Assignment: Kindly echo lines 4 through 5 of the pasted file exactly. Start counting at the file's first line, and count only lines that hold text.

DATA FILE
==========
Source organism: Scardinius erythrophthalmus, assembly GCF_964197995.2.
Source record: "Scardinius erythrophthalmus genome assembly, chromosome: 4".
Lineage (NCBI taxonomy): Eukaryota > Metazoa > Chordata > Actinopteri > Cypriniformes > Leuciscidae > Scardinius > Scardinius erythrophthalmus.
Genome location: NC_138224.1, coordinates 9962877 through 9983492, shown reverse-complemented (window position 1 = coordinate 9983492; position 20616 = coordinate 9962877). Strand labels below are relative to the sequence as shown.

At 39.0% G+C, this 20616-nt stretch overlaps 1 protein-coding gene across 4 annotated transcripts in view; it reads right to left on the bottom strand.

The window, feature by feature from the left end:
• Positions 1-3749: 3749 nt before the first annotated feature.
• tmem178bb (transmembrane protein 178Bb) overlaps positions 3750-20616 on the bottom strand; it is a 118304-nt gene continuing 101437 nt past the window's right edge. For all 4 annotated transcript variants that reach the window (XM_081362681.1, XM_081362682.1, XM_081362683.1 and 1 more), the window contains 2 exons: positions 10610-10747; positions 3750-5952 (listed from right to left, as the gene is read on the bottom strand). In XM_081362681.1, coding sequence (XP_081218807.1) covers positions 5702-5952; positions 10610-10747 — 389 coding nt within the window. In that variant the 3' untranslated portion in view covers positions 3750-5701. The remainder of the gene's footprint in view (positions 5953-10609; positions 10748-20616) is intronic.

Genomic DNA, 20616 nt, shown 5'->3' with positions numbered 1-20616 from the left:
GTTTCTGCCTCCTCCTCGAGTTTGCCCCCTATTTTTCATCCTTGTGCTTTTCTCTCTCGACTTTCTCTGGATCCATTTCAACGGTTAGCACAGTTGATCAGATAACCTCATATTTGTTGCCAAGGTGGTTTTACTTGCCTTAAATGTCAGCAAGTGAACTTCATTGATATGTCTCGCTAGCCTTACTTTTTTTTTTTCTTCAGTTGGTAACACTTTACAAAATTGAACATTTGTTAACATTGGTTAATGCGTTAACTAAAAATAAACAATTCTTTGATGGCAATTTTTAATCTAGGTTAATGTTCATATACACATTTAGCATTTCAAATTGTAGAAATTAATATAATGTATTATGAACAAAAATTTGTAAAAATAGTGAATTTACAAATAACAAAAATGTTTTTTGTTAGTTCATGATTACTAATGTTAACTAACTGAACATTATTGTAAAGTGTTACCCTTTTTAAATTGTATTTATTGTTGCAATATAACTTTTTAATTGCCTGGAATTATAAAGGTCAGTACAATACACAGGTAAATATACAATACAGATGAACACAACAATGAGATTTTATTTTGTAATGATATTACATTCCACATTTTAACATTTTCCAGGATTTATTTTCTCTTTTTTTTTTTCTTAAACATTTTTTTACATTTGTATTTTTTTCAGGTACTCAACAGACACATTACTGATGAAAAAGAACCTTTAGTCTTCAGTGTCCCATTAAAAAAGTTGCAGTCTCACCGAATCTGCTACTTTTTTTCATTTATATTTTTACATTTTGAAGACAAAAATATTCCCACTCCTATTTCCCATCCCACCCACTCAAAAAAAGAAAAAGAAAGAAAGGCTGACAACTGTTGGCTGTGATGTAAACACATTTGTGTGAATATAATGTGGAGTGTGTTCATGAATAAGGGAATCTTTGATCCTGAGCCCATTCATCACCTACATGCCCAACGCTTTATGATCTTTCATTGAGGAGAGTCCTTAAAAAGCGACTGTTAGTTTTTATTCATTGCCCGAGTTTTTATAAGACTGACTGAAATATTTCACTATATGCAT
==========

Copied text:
Genome location: NC_138224.1, coordinates 9962877 through 9983492, shown reverse-complemented (window position 1 = coordinate 9983492; position 20616 = coordinate 9962877). Strand labels below are relative to the sequence as shown.

At 39.0% G+C, this 20616-nt stretch overlaps 1 protein-coding gene across 4 annotated transcripts in view; it reads right to left on the bottom strand.